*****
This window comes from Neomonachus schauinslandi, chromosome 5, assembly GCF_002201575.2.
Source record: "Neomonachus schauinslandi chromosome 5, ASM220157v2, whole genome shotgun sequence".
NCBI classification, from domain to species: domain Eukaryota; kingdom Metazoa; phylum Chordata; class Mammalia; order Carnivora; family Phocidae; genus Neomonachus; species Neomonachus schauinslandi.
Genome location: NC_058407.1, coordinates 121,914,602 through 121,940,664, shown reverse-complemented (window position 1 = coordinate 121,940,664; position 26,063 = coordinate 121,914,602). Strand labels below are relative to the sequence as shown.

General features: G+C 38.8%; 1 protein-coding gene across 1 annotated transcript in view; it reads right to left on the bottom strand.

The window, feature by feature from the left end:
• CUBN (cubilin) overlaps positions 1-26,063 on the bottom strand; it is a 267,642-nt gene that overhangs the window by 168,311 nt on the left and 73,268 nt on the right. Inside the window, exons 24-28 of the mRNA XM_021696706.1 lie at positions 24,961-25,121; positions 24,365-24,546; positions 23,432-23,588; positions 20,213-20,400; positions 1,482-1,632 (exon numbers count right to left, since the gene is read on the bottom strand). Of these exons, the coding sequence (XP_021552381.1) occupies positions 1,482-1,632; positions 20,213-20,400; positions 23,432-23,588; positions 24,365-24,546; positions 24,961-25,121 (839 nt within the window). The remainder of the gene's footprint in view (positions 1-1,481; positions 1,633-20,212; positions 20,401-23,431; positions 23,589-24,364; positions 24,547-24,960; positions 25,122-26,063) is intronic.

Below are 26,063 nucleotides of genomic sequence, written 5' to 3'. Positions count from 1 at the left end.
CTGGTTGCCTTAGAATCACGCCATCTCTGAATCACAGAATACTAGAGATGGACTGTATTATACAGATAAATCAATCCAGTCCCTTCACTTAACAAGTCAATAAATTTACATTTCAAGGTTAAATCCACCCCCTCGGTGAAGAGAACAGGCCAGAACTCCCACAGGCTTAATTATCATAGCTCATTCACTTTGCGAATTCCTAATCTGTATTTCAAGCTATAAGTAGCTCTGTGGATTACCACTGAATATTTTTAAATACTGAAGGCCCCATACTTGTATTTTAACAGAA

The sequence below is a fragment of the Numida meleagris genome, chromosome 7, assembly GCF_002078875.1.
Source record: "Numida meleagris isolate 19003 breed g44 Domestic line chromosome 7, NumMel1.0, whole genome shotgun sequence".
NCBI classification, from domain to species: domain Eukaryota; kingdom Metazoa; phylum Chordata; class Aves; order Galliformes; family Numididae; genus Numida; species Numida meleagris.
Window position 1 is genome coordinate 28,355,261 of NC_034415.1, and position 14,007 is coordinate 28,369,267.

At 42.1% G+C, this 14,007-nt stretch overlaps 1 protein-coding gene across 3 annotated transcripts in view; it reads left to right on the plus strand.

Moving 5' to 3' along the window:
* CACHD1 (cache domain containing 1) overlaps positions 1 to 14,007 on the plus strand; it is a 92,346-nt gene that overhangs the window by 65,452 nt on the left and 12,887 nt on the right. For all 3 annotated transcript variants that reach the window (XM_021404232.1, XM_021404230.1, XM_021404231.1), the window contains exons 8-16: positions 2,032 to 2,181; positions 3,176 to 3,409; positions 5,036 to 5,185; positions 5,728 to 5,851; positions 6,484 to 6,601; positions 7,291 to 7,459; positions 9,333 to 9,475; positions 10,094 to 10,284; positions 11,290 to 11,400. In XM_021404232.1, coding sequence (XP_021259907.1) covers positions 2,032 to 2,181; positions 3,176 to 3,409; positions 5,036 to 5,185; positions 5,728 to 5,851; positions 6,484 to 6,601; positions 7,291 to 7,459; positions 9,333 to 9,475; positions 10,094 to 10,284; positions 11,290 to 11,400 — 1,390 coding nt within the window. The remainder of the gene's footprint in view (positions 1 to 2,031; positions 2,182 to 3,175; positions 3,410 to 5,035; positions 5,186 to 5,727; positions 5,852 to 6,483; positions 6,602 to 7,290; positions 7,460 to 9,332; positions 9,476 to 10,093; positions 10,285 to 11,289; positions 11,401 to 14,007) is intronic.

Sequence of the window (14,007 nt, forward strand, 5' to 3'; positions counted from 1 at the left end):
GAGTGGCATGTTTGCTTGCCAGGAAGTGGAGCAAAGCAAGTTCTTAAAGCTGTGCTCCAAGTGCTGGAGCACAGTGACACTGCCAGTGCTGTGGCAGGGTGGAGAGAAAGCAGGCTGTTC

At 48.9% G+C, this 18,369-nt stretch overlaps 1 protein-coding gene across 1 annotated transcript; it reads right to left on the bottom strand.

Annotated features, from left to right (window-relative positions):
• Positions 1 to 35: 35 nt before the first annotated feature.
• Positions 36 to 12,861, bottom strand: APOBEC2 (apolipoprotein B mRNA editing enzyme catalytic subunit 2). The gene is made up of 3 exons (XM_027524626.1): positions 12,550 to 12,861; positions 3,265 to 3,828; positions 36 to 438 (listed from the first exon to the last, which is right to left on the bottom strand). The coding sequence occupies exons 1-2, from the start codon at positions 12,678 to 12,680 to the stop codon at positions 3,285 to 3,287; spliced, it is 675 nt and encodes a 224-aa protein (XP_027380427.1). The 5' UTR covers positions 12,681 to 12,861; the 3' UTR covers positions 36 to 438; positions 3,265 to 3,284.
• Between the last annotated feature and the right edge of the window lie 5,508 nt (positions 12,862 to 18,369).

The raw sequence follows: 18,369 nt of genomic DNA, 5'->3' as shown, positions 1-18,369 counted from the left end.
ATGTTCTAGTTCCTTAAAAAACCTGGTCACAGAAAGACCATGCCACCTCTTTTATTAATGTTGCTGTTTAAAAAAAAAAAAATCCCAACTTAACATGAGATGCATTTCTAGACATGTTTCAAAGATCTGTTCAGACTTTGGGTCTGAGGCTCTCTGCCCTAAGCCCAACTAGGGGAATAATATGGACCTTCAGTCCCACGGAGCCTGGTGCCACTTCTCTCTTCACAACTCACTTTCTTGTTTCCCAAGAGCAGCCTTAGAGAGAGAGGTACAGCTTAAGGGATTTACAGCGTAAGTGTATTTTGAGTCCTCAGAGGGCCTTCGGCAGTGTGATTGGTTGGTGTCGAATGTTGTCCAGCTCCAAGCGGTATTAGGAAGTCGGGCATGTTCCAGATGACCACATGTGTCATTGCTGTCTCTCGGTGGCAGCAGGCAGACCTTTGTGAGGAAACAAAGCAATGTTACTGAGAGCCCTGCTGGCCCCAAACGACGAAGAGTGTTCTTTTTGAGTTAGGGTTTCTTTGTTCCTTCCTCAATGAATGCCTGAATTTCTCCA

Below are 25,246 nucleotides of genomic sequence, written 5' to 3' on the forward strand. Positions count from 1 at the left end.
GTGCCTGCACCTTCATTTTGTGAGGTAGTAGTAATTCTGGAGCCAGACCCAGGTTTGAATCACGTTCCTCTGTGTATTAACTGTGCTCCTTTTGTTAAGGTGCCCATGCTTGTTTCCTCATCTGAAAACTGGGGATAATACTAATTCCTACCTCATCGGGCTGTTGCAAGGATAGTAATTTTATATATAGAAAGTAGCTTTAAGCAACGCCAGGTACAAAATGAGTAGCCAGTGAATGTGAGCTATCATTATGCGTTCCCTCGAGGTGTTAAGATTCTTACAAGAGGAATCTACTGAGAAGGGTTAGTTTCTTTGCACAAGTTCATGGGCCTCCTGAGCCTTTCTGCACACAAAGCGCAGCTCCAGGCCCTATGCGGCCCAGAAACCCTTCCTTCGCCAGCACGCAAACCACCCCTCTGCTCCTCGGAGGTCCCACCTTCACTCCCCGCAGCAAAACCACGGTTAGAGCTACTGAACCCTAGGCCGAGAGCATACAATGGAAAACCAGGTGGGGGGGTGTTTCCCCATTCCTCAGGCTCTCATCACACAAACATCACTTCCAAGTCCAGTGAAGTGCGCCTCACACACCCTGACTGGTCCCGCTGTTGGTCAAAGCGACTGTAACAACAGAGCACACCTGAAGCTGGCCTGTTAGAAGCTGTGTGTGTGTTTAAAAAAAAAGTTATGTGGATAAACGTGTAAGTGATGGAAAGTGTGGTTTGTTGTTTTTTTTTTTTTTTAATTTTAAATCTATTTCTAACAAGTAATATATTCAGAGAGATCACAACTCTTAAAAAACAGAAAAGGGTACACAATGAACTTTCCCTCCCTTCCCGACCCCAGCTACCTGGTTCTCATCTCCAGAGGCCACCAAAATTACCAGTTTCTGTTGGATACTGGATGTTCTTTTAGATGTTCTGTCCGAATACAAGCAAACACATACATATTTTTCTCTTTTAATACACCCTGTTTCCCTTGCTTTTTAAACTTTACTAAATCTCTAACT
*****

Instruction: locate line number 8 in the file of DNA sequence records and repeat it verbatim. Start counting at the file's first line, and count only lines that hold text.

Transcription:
Below are 26,063 nucleotides of genomic sequence, written 5' to 3'. Positions count from 1 at the left end.